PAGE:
August 01, 2017
Everyone has had that one setup that was money — that one bow they always shot better than any other. The problem is once you replace the strings, cables or limbs, it's never the same.
You can go to the same model, poundage and draw length, but it still doesn't feel right. If only you had taken notes on everything. There are some key things you always should write down once you have that dream setup you are in love with. First, write down all the measurements on the bow. Then take notes on how your arrows are built. Lastly, take notes on other things in your shot more along the lines of feel and execution.
When we have the best set up of our lives, we need to realize that bows change with use, and before it's too late, we need to write down everything about the setup. Some of these things are draw length measured from the throat of the grip, d-loop length, peep height from loop, nock height from axles, draw weight, holding weight, axle to axle, brace height and letoff.
Then, move on to things like stabilizer lengths and weights, sight choice, fiber size, lens magnification, peep aperture size, rest location from burger hole and, if you shoot a blade rest, what size launcher. Nothing is too small or unimportant to write down about this setup.
Next up are your arrows. Nothing is more critical to a forgiving and accurate setup than your arrows. You need to log all of this info as well. How long are your arrows carbon to carbon? What model arrow are you shooting, including spine? Vane selection and the helical or offset on those vanes are very important.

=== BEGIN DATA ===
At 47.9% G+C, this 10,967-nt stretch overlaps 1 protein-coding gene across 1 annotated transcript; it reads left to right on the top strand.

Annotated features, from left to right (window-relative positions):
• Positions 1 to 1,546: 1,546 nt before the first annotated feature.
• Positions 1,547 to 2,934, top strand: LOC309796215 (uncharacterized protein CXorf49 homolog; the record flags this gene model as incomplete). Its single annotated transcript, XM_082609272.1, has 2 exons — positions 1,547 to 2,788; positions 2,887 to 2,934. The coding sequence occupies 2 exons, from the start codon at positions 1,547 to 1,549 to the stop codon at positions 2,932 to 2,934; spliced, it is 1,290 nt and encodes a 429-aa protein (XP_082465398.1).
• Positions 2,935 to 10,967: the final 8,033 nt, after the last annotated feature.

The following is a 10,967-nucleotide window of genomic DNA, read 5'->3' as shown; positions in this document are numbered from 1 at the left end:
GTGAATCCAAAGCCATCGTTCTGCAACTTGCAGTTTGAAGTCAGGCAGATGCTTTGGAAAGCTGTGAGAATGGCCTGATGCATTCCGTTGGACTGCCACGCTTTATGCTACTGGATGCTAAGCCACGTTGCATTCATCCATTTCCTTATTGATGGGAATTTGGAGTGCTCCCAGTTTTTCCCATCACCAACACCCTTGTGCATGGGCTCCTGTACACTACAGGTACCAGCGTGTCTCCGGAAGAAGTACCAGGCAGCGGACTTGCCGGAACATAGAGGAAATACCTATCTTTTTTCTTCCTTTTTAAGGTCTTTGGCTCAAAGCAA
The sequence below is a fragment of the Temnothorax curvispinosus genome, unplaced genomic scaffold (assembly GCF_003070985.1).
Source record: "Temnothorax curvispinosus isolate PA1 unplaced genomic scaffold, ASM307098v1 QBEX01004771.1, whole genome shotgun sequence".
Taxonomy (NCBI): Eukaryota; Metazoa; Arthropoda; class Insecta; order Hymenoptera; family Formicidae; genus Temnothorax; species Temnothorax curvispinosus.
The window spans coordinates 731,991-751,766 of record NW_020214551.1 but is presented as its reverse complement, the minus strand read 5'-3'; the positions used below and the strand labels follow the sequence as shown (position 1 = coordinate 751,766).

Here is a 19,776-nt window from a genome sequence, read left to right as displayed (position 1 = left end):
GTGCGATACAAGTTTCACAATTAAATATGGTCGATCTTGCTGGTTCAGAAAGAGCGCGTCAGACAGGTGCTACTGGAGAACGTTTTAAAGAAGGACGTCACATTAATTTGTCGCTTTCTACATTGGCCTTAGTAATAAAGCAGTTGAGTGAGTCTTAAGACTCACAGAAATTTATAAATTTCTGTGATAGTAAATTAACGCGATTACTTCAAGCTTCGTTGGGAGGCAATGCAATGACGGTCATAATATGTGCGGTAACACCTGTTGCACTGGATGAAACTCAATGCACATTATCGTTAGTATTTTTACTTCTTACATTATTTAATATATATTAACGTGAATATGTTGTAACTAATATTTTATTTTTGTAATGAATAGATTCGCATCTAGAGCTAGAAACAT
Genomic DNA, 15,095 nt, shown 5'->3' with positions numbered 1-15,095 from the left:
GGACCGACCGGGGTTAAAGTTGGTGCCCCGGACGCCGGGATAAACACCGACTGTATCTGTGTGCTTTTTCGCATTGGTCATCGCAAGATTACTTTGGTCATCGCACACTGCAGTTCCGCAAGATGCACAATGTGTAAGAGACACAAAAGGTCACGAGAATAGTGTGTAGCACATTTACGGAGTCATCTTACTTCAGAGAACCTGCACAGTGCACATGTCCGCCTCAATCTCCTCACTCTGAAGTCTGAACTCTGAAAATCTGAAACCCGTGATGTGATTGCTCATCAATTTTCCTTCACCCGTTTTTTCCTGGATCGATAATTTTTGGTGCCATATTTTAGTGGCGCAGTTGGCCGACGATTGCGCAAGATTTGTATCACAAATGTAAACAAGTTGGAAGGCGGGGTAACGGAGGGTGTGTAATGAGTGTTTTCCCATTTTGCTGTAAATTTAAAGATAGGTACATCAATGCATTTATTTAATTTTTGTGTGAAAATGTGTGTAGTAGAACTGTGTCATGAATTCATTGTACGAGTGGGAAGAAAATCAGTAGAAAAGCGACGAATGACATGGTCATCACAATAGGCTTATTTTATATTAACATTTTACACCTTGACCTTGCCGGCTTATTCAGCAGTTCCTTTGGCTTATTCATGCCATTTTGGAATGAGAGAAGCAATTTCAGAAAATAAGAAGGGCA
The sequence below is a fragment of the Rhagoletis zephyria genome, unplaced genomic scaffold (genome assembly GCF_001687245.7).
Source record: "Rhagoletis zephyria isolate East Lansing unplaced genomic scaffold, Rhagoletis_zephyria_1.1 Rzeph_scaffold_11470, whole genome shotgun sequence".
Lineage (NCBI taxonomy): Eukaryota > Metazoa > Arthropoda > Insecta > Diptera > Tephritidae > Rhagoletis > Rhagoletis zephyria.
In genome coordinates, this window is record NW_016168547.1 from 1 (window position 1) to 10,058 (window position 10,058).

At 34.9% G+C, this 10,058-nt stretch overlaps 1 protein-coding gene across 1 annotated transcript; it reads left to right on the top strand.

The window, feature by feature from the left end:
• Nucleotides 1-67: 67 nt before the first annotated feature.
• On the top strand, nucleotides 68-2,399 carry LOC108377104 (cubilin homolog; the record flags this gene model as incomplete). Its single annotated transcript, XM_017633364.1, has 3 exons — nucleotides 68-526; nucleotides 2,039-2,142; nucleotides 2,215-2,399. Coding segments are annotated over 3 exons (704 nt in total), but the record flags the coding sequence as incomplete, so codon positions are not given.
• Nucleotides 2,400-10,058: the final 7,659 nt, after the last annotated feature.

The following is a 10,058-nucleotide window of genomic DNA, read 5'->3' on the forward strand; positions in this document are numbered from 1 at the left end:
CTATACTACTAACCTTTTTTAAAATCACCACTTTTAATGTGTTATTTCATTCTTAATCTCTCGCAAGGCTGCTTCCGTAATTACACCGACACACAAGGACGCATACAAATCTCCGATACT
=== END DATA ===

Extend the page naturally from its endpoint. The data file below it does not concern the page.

Write down what nock, what grain point and then overall arrow weight. Arrows come in so many sizes and spines these days that if you can't remember what arrow you had, all the other info isn't nearly as important.
Lastly, you need to log every part of how you are executing your shot. Are you relaxed at full draw or are you pulling hard on the wall? What is your bow arm positioning? Straight arm or slightly bent? Same goes for release arm and even how you hold your release.
Write down how you are anchoring in and what release you're shooting. Bow grip is another crucial piece, but it's very hard to write down specific details about some things, so I would also suggest taking pictures and keeping those with your notes.
If you are shooting the best you've ever shot and have finally found the setup you've been looking for, take some advice now that may save you a headache later. Write down everything you can about your setup.
Log all the measurements on your bow, all of the brands and models of equipment you are using, what arrows and how you have them built and your current shot process and form. I know at this moment everything is great and you may think this is unnecessary, but one day you will be glad you did it.